There’s science behind why you feel frustrated -- and the problem isn’t you
You know the diet routine.
You decide you want to change your body. You research the most updated diet. You write exercise plans. You rid your house of your favorite foods. You steele yourself to be “good” and stick to the regimen.
You start your diet. You feel great for the first few days. You have more energy, you feel motivated. You think that this is the path to your self-improvement. Week two or three rolls around. You’re sluggish. You’re hungry. You have low energy and high fatigue. Your cravings are through the roof. You just want that one piece of bread, or donut, or steak. You scold yourself for low willpower, but you just can’t control your cravings or hunger anymore. You break the diet. You beat yourself up. Criticizing yourself for your lack of willpower, your weakness, your inability to stick to a plan. You think there’s something wrong with you. I'm here to assure you, there’s nothing wrong with you. Here’s the science behind why that diet you’re following actually sets you up to fail.
Everyone struggles when they’re starved
In World War II, a researcher named Ancel Keys conducted a study to determine the effects of starvation on the body. Researchers limited the caloric intake of 36 healthy, fit male soldiers. The men’s intake was cut to 1500 calories per day, distributed across two meals, to reduce body weight by 25%.
Researchers found that starvation increased dysfunctional eating behaviors like food hiding, cutting food into small pieces, and rationing food. Men were significantly more likely to rapidly eat or lose control when presented with food.
Some men even started to become concerned about their body weight and shape. Over time, some even started to intentionally limit food intake for the purpose of changing their body. These findings are astounding, given that none of the men had problems with eating when they started the study. Here’s what we learn from this.
Diets set up an internal threat of starvation
When we limit caloric intake or cut out certain foods (like in most elimination diets), our body experiences an internal threat.
It learns that it won't be fed regularly or sufficiently. It learns that it should take advantage of food when it’s there because it doesn’t know when it will be fed again.
When your body is threatened in this way, biology kicks in. Our bodies fight the threat by slowing down our metabolism and storing fat. We start to crave certain foods. And when presented with foods that were previously forbidden, our bodies take full advantage by eating as much as possible.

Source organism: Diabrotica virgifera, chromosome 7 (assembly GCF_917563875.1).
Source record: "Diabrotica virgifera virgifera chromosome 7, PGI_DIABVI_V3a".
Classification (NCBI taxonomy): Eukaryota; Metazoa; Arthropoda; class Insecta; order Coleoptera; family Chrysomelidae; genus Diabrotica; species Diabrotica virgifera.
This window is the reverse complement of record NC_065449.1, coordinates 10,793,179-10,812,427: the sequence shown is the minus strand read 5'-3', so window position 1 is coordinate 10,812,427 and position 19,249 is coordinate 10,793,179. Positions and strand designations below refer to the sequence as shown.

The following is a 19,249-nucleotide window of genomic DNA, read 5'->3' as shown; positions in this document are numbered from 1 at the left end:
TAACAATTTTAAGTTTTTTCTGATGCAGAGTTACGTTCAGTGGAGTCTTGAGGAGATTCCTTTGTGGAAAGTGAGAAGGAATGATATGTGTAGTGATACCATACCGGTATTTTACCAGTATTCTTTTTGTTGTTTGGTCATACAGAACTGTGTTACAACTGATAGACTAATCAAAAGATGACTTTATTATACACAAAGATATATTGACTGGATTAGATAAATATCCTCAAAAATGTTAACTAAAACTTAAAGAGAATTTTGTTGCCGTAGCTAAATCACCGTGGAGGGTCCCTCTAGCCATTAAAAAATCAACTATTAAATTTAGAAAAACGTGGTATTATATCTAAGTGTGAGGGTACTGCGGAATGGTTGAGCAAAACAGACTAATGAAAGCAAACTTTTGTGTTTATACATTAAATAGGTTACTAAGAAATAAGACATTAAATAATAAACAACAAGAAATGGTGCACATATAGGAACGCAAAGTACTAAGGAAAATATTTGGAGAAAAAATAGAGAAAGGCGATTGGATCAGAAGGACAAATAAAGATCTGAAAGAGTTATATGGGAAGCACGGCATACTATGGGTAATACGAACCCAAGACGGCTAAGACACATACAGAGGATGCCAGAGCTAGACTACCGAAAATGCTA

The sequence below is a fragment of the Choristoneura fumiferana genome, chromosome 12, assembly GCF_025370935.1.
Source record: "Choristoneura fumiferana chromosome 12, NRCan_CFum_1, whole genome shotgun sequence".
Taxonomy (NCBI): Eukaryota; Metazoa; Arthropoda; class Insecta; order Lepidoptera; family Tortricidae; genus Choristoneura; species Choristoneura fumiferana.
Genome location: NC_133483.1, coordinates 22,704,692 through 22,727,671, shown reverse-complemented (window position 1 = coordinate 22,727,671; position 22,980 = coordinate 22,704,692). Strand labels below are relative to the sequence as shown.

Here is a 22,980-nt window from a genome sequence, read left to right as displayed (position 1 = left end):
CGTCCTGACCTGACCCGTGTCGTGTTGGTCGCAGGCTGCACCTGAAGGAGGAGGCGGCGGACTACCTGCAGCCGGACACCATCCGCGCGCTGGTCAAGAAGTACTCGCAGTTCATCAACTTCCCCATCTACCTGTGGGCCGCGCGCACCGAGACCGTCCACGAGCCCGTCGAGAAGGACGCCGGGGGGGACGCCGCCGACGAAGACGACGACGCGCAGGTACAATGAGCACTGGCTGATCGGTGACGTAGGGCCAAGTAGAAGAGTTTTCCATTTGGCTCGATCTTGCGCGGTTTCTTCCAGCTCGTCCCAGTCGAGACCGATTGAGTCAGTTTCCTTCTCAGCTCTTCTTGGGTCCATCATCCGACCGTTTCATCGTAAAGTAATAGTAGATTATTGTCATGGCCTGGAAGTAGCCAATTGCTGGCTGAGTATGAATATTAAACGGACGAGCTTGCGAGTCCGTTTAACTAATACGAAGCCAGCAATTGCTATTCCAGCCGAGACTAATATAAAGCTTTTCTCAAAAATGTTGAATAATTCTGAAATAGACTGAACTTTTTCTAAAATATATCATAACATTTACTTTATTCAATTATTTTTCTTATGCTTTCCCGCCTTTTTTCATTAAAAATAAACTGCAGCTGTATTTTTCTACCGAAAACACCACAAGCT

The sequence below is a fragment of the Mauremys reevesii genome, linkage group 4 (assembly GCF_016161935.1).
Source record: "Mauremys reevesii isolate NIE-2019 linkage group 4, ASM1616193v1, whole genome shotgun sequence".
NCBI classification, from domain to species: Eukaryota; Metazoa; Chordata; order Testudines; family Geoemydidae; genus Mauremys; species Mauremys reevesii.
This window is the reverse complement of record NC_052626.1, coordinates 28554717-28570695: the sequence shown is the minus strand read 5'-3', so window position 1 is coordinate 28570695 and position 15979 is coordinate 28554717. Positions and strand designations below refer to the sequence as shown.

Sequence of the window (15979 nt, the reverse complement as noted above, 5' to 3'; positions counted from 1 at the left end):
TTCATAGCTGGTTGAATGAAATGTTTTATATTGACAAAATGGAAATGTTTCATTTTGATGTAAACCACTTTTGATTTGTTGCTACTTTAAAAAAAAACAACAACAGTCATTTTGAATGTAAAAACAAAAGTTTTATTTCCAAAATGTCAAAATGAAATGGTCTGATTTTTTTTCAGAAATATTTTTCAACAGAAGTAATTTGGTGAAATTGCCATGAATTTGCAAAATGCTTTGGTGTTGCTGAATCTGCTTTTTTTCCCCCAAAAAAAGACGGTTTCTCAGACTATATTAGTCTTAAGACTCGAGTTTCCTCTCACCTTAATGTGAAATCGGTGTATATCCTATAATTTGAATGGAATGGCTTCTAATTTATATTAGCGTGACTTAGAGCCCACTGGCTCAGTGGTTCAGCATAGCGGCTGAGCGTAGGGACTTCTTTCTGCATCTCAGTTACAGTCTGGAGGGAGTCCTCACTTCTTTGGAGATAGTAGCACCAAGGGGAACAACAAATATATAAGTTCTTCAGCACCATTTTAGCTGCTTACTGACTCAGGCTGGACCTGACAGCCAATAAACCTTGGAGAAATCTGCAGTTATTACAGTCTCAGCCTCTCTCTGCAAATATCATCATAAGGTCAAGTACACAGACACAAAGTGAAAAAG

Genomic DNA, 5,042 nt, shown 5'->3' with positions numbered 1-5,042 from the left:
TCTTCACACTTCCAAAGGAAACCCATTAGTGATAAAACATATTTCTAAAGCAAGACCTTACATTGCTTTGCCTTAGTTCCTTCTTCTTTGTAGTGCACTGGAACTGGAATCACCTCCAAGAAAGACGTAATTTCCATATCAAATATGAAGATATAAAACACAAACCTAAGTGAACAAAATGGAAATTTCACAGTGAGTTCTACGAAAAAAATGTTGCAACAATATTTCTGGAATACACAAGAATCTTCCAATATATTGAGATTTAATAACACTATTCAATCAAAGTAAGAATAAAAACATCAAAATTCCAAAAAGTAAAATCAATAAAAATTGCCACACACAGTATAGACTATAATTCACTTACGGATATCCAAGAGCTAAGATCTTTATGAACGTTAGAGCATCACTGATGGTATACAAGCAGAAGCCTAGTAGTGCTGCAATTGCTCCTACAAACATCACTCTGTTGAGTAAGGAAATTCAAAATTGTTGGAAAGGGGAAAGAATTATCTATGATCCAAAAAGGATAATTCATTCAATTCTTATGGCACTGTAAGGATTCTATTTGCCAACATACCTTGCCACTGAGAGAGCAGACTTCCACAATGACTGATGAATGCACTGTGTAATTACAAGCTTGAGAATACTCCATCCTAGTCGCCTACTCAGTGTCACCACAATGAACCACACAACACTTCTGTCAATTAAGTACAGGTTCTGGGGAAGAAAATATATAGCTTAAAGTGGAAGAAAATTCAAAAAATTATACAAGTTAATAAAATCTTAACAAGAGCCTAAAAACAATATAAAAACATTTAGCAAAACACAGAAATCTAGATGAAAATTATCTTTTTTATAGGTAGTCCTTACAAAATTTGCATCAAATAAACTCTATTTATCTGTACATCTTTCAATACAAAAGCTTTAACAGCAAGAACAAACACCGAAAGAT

Starvation leads to binge eating
When you're starved, your body is literally driven to binge eat. The official definition of a “binge" is eating substantially more food in one sitting than is typical given the circumstances. Even if we don’t eat an objectively large amount of food, we can still have the subjective experience of losing control when eating.
When we think we will never eat a certain food again, we crave that food more. That’s why when you start a no-sweets diet, all you can think about is the next ice cream. And when you’re presented with the forbidden food, you lose control.
After being starved, our bodies' natural tendency is to seek food and eat as much as possible to stave off starvation.
These phenomena aren’t caused by a lack of willpower, but biological drives from inside your body. This happens to everyone, which means that there isn’t something wrong with you that makes it impossible to stick to the diet.
It’s the diet. It’s a natural side effect of under-nourishment.
Starvation leads to food obsession
When the men in the study were starved, they became obsessed with food.
Eating is necessary for survival. So when we are starved, our body goes into survival mode. Which means we are constantly thinking about when we are going to eat, how to get food, and where to find it. Otherwise, we wouldn’t survive.
When something is scarce, we covet it. Ever put yourself on a financial budget and all you can see are more ways to spend money? Same concept.
By limiting food, you are making it a scarce, coveted resource. Making it more special and valuable. Making you crave it more.
A sure way to think more about food? Go on a diet.
A way to become less obsessed with food? Eat regularly and sufficiently. Eat a wide variety of foods. Include foods with high nutritional value — proteins, carbohydrates, fruits and vegetables, healthy lipids — and balance those foods with fun foods in moderation.
Otherwise, the food obsession continues.
Otherwise, food becomes central importance in your life.
Otherwise, food edges out everything else that’s important to you.
It's not you: It's the diet
The culmination of this data tells us very important information - it's not you.
It’s not a lack of willpower. It’s not your personality. It’s not laziness.
It’s your body fighting to feed itself.
It’s the diet that sets you up for failure.
The diet that promises you feeling confident, happy, and healthy, but leaves you starving, irritable, erratic, and lonely.
Diets don’t fill your life.
Find what does instead.
How to prioritize what's important to you over food and dieting
Feed yourself regularly and consistently. Three meals and 2–3 snacks per day is a great place to start. Feed yourself a variety of things. Both things that taste good and things that are good for your body.
When you feed yourself, the food obsession ceases. The self-criticism quiets. With time, your metabolism returns back to normal.
With time, you can heal.